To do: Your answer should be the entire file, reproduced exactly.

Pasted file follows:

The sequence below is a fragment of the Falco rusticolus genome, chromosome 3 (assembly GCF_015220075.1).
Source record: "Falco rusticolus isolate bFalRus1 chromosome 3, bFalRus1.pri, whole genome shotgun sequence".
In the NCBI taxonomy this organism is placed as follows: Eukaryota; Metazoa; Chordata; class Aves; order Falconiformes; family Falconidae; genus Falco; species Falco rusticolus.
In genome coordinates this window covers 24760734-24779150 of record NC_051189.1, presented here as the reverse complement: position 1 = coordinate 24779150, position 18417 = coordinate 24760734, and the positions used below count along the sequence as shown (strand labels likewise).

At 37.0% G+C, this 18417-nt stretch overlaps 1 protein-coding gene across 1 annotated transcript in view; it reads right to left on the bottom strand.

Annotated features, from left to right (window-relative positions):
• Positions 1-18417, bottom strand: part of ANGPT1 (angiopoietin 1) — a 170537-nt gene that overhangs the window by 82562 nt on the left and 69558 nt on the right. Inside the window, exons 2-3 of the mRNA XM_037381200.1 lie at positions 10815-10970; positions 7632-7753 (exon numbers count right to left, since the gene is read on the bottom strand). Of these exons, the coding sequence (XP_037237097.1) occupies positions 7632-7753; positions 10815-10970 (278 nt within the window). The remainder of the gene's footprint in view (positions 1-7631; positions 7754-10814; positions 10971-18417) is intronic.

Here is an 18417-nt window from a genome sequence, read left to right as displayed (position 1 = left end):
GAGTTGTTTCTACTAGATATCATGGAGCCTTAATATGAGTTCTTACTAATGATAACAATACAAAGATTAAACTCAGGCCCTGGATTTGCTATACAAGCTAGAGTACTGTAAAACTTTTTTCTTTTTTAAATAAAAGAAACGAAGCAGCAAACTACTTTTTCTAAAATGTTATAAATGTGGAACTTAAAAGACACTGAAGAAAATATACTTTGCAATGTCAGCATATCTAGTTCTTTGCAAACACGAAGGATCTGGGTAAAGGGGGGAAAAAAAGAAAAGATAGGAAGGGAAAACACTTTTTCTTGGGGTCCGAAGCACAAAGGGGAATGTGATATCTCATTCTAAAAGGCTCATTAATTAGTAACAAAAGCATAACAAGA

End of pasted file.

The sequence below is a fragment of the Falco rusticolus genome, chromosome 3 (assembly GCF_015220075.1).
Source record: "Falco rusticolus isolate bFalRus1 chromosome 3, bFalRus1.pri, whole genome shotgun sequence".
In the NCBI taxonomy this organism is placed as follows: Eukaryota; Metazoa; Chordata; class Aves; order Falconiformes; family Falconidae; genus Falco; species Falco rusticolus.
In genome coordinates this window covers 24760734-24779150 of record NC_051189.1, presented here as the reverse complement: position 1 = coordinate 24779150, position 18417 = coordinate 24760734, and the positions used below count along the sequence as shown (strand labels likewise).

At 37.0% G+C, this 18417-nt stretch overlaps 1 protein-coding gene across 1 annotated transcript in view; it reads right to left on the bottom strand.

Annotated features, from left to right (window-relative positions):
• Positions 1-18417, bottom strand: part of ANGPT1 (angiopoietin 1) — a 170537-nt gene that overhangs the window by 82562 nt on the left and 69558 nt on the right. Inside the window, exons 2-3 of the mRNA XM_037381200.1 lie at positions 10815-10970; positions 7632-7753 (exon numbers count right to left, since the gene is read on the bottom strand). Of these exons, the coding sequence (XP_037237097.1) occupies positions 7632-7753; positions 10815-10970 (278 nt within the window). The remainder of the gene's footprint in view (positions 1-7631; positions 7754-10814; positions 10971-18417) is intronic.

Here is an 18417-nt window from a genome sequence, read left to right as displayed (position 1 = left end):
GAGTTGTTTCTACTAGATATCATGGAGCCTTAATATGAGTTCTTACTAATGATAACAATACAAAGATTAAACTCAGGCCCTGGATTTGCTATACAAGCTAGAGTACTGTAAAACTTTTTTCTTTTTTAAATAAAAGAAACGAAGCAGCAAACTACTTTTTCTAAAATGTTATAAATGTGGAACTTAAAAGACACTGAAGAAAATATACTTTGCAATGTCAGCATATCTAGTTCTTTGCAAACACGAAGGATCTGGGTAAAGGGGGGAAAAAAAGAAAAGATAGGAAGGGAAAACACTTTTTCTTGGGGTCCGAAGCACAAAGGGGAATGTGATATCTCATTCTAAAAGGCTCATTAATTAGTAACAAAAGCATAACAAGA